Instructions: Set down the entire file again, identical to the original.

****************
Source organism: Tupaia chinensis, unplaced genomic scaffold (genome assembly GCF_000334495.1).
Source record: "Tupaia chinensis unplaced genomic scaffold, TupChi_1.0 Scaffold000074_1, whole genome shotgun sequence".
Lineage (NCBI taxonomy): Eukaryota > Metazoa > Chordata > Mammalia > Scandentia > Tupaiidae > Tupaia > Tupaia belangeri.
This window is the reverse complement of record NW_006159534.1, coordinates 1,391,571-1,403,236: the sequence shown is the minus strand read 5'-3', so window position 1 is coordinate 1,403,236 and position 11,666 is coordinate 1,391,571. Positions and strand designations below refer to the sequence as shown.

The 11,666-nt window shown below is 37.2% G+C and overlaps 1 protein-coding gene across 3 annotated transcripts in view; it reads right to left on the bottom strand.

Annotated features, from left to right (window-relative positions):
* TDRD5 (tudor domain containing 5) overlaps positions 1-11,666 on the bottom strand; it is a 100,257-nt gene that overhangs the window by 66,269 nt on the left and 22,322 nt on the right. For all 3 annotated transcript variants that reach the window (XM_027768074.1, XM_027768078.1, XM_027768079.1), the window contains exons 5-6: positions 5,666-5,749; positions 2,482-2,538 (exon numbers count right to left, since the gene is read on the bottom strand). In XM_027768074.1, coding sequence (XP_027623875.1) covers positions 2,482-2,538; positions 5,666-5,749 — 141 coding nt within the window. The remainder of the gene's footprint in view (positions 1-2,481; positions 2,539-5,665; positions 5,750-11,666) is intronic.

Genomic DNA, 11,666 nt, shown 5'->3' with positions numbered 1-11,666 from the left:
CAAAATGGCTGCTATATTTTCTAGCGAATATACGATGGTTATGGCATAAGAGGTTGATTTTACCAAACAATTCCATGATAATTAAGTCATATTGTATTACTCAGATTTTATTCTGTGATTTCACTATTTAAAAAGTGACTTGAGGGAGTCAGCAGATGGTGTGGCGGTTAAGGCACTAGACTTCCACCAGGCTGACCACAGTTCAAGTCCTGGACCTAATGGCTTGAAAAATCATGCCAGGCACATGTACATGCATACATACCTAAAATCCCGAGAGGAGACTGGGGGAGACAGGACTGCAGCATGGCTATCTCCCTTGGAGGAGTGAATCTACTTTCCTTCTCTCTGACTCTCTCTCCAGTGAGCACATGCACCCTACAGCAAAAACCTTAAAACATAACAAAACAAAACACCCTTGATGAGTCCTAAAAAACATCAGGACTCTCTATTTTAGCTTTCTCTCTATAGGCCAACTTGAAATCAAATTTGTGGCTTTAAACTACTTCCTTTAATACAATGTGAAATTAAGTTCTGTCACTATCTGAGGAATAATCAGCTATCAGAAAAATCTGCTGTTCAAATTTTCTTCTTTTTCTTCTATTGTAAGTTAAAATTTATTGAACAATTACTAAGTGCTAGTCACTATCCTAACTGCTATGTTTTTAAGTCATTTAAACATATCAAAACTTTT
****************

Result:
Source organism: Tupaia chinensis, unplaced genomic scaffold (genome assembly GCF_000334495.1).
Source record: "Tupaia chinensis unplaced genomic scaffold, TupChi_1.0 Scaffold000074_1, whole genome shotgun sequence".
Lineage (NCBI taxonomy): Eukaryota > Metazoa > Chordata > Mammalia > Scandentia > Tupaiidae > Tupaia > Tupaia belangeri.
This window is the reverse complement of record NW_006159534.1, coordinates 1,391,571-1,403,236: the sequence shown is the minus strand read 5'-3', so window position 1 is coordinate 1,403,236 and position 11,666 is coordinate 1,391,571. Positions and strand designations below refer to the sequence as shown.

The 11,666-nt window shown below is 37.2% G+C and overlaps 1 protein-coding gene across 3 annotated transcripts in view; it reads right to left on the bottom strand.

Annotated features, from left to right (window-relative positions):
* TDRD5 (tudor domain containing 5) overlaps positions 1-11,666 on the bottom strand; it is a 100,257-nt gene that overhangs the window by 66,269 nt on the left and 22,322 nt on the right. For all 3 annotated transcript variants that reach the window (XM_027768074.1, XM_027768078.1, XM_027768079.1), the window contains exons 5-6: positions 5,666-5,749; positions 2,482-2,538 (exon numbers count right to left, since the gene is read on the bottom strand). In XM_027768074.1, coding sequence (XP_027623875.1) covers positions 2,482-2,538; positions 5,666-5,749 — 141 coding nt within the window. The remainder of the gene's footprint in view (positions 1-2,481; positions 2,539-5,665; positions 5,750-11,666) is intronic.

Genomic DNA, 11,666 nt, shown 5'->3' with positions numbered 1-11,666 from the left:
CAAAATGGCTGCTATATTTTCTAGCGAATATACGATGGTTATGGCATAAGAGGTTGATTTTACCAAACAATTCCATGATAATTAAGTCATATTGTATTACTCAGATTTTATTCTGTGATTTCACTATTTAAAAAGTGACTTGAGGGAGTCAGCAGATGGTGTGGCGGTTAAGGCACTAGACTTCCACCAGGCTGACCACAGTTCAAGTCCTGGACCTAATGGCTTGAAAAATCATGCCAGGCACATGTACATGCATACATACCTAAAATCCCGAGAGGAGACTGGGGGAGACAGGACTGCAGCATGGCTATCTCCCTTGGAGGAGTGAATCTACTTTCCTTCTCTCTGACTCTCTCTCCAGTGAGCACATGCACCCTACAGCAAAAACCTTAAAACATAACAAAACAAAACACCCTTGATGAGTCCTAAAAAACATCAGGACTCTCTATTTTAGCTTTCTCTCTATAGGCCAACTTGAAATCAAATTTGTGGCTTTAAACTACTTCCTTTAATACAATGTGAAATTAAGTTCTGTCACTATCTGAGGAATAATCAGCTATCAGAAAAATCTGCTGTTCAAATTTTCTTCTTTTTCTTCTATTGTAAGTTAAAATTTATTGAACAATTACTAAGTGCTAGTCACTATCCTAACTGCTATGTTTTTAAGTCATTTAAACATATCAAAACTTTT